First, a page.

Question:In Acts 20:7, in the original Greek, the word "day" is not there. It was later added by men. Adding to! I worship (adore, give praise. honor) each and every day, 24/7. I can't believe you limit worship to a day. One of Satan's greatest accomplishments has been to get and keep people arguing over words. The church of Christ, along with most others, has missed the boat or can't see the forest for the trees, Satan loves it, Majoring on the minors and minoring on the majors. What a waste. The gospel, that's what it's about. Do I hear anyone teaching the greatest commandment? Everything hangs on it! So sad.
What a temper for someone who thinks she knows it all!
First, you are correct that the literal Greek did not use the word for "day" in this passage. Literally, Acts 20:7 says, "On and the first of the week having been assembled the disciples the to break bread Paul was speaking to them being about to depart on the next day he was continuing and the discourse until midnight." Of course that makes almost no sense in English because English has different rules of grammar and different ways of phrasing ideas. The Greek phrase te maia ton sabbaton, literally rendered as "the first of the week" is how the Greeks referred to the first day of the week. Thus, the translators added "day" to make the phrase clearer to the English speaker. They marked it by using italics. But notice that the added word does not change the meaning.
You claim you can worship every day of the week because the word "day" is not in this passage, but your argument falls flat because this passage still refers to the first of the week, not the entire week, even without the word "day." You claim that we are arguing over words, but the funny thing is that you are arguing over words to make your point. Why is your hate-filled argument acceptable and my presentation of what the passage says not acceptable? (Other than the fact that the passage doesn't happen to support what you wish to do.)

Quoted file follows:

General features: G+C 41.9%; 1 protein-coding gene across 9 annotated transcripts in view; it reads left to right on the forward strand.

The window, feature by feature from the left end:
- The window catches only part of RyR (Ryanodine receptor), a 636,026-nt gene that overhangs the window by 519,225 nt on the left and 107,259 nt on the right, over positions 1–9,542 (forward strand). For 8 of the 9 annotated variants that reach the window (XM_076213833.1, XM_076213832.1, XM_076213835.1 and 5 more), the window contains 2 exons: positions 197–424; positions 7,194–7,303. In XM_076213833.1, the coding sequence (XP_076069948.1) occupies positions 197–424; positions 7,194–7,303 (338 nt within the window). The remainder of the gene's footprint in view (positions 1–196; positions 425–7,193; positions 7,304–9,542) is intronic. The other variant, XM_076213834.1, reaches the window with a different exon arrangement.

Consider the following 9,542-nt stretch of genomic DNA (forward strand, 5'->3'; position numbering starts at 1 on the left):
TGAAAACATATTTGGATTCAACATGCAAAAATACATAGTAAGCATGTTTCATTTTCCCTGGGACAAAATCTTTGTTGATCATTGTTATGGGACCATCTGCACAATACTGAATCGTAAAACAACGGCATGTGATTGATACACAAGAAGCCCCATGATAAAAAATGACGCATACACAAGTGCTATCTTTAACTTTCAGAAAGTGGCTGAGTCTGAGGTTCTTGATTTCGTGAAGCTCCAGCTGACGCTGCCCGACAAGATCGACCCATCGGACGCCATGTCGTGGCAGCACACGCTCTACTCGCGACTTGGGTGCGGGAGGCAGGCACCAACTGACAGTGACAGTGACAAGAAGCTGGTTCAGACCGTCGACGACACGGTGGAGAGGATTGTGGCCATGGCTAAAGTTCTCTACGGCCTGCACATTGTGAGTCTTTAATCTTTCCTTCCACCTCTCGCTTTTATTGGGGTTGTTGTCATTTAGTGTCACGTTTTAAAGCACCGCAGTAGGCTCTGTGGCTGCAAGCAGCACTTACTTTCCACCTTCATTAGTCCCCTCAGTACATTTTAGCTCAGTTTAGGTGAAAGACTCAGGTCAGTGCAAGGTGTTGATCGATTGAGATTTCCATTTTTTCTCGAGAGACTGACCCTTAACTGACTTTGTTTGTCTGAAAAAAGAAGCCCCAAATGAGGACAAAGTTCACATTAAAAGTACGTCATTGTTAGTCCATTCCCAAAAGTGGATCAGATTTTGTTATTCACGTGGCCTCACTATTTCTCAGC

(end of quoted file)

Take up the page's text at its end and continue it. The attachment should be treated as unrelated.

As individuals, a Christian can and does offer up worship to God in forms of prayers and songs on a daily basis. (See "Daily Religion.") But as a church, Christians gather as a church to do certain acts of worship together. For example, Paul speaks of "when you come together as a church" in I Corinthians 11:17. In particular, the taking of the Lord's Supper is something done as a church and not as individuals. "The cup of blessing which we bless, is it not the communion of the blood of Christ? The bread which we break, is it not the communion of the body of Christ? For we, though many, are one bread and one body; for we all partake of that one bread" (I Corinthians 10:16-17). "Therefore, my brethren, when you come together to eat, wait for one another" (I Corinthians 11:33).
Acts 20:7 is an example of the disciples coming together to partake of the Lord's Supper. It was not done on a daily basis. The Greek is clear that this was something done on a weekly basis -- on the first of the week. The purpose of this weekly gathering was to break break -- a reference to the partaking of the Lord's Supper.
Claiming that all of life is worship cheapens the concept of worship. It turns something specially dedicated to the Lord into a common everyday event (literally). See "What is Worship?"
The rest of your rant is funny because you have obviously not seen the sermons posted on this site. See: "The Greatest Commandment" as a counter-example to your foolish rantings. For a better understanding of what is the gospel, may I recommend reading, "Gospel, Word, Truth, Seed, Doctrine"?